• In addition, we have a technical formation boxed in black that bodes ill. It’s called an ‘island reversal’ formation, and it generally indicates a failed breakout. With gaps leading higher and then lower, the remaining island is testimony to the loneliness and coming despair of the bulls.

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• At no time during the bottoming period in November (in the 110-range), nor again during the burst higher through the New Year, did we see any change in average daily volumes (green box). That’s significant. A true bottom, or trend reversal higher, should have been accompanied by a surge in trade activity. This did not.

• That, together with an RSI submerging below its waterline and a MACD reading that’s heading toward the same (black boxes at bottom), indicate to us that it’s time to abandon all pretense and sell this sucker like a fish.

The Broader View

 

Just to show we’re not joking, we’re going to offer you a weekly chart of GLD. We do it for the sake of your portfolio and your general investment edification. And to rub it in a little.

Take a look –

gld292

The salient features on the weekly are as follows –

1. In the last six weeks we’ve seen the moving averages rolling lower (red circles) and price in now on the cusp of dropping below them all (at blue arrow).

2. GLD spent nearly three months there (below all her MAs) last Fall, so it’s not a precedent setting event. But their return to ‘bottomless’ territory – as we like to call it – is not a warm and fuzzy development for gold holders. It more likely portends a steep drop toward gold’s ultimate resting place in the sub-1000 deep blue sea.


But will it happen?

 

Hard to say definitively, but with RSI curling below its waterline and MACD looking ready to dive again (black boxes), we’re of the opinion that there’s probably less than a week of play left before a sincere move toward the valley of the shadow of death ensues.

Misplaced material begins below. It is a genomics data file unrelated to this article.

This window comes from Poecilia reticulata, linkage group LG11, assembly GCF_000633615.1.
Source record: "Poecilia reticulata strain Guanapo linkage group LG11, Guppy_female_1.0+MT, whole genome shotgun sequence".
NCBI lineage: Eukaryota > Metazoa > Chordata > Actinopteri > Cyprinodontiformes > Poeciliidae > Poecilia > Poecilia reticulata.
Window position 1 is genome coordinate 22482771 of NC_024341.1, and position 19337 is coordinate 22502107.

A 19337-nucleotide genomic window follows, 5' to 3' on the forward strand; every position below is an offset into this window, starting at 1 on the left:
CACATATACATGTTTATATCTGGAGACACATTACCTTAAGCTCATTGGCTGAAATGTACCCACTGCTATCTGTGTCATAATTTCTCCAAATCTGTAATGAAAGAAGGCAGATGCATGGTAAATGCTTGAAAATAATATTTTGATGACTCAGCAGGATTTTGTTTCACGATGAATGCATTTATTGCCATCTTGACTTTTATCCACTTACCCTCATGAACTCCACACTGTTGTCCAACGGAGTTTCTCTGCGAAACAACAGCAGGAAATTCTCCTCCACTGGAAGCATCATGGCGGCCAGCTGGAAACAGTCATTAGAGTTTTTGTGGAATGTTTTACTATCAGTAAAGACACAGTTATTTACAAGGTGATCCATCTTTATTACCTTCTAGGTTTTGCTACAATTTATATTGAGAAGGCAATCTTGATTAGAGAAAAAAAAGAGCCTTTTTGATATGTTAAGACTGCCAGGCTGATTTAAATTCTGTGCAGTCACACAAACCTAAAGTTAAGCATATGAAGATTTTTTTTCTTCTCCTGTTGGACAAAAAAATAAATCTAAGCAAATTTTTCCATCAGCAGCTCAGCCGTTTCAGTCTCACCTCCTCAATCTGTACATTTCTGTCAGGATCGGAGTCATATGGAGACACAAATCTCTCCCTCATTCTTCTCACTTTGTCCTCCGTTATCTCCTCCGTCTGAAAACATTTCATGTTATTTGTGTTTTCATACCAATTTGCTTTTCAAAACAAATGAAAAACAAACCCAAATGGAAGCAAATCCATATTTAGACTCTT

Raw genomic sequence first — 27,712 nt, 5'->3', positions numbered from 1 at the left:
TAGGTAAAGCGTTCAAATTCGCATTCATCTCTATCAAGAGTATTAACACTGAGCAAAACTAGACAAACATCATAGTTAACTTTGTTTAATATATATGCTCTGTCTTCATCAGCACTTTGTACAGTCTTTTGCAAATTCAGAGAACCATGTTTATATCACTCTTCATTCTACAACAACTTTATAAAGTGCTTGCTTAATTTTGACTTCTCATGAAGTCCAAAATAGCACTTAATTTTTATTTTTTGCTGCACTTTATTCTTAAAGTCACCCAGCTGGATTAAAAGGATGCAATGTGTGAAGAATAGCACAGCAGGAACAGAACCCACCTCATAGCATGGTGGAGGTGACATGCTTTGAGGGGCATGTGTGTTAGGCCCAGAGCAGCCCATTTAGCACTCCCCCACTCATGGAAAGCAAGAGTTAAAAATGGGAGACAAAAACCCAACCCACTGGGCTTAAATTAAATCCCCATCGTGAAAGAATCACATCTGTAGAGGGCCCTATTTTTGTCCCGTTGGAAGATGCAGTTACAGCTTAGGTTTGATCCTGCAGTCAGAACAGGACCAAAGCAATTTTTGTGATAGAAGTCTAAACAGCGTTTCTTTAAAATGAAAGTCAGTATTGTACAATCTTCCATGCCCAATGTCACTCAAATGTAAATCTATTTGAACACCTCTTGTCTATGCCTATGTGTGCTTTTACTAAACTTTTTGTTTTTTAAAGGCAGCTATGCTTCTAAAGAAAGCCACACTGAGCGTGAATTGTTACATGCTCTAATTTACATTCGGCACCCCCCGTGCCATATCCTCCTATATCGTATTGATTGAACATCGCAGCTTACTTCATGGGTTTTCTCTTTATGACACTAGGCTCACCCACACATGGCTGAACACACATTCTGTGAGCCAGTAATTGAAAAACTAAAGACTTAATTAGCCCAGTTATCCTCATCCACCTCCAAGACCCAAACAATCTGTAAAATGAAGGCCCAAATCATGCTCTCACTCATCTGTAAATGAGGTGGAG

So what are we doing?

Well, we have an open trade on GLD that we think it wise to close out here 1) because it’s produced an extraordinary windfall for us, and 2) because the battle between bulls and bears at this climactic moment could produce some sideways movement for a few weeks that whittle away at our gains.

So we’re selling.

The trade was opened three weeks ago in a letter called Walking Through the Trade, and it recommended selling a credit spread against GLD and buying a PUT with the proceeds. The trade cost us $0.82 net to initiate and today our long GLD April 116 PUTs are selling for $2.66.

That’s $1.84 pure profit on $0.82 laid out – if our CALL spread expires worthless.

And that’s exactly what we’re expecting.

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Wall Street Elite recommends you close your long GLD April 116 PUTs for $2.66 and leave the CALLs to wither.

 

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Wall Street Elite recommends you close your long GLD April 116 PUTs for $2.66 and leave the CALLs to wither.

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With kind regards,

Hugh L. O’Haynew, Senior Analyst, Normandy Research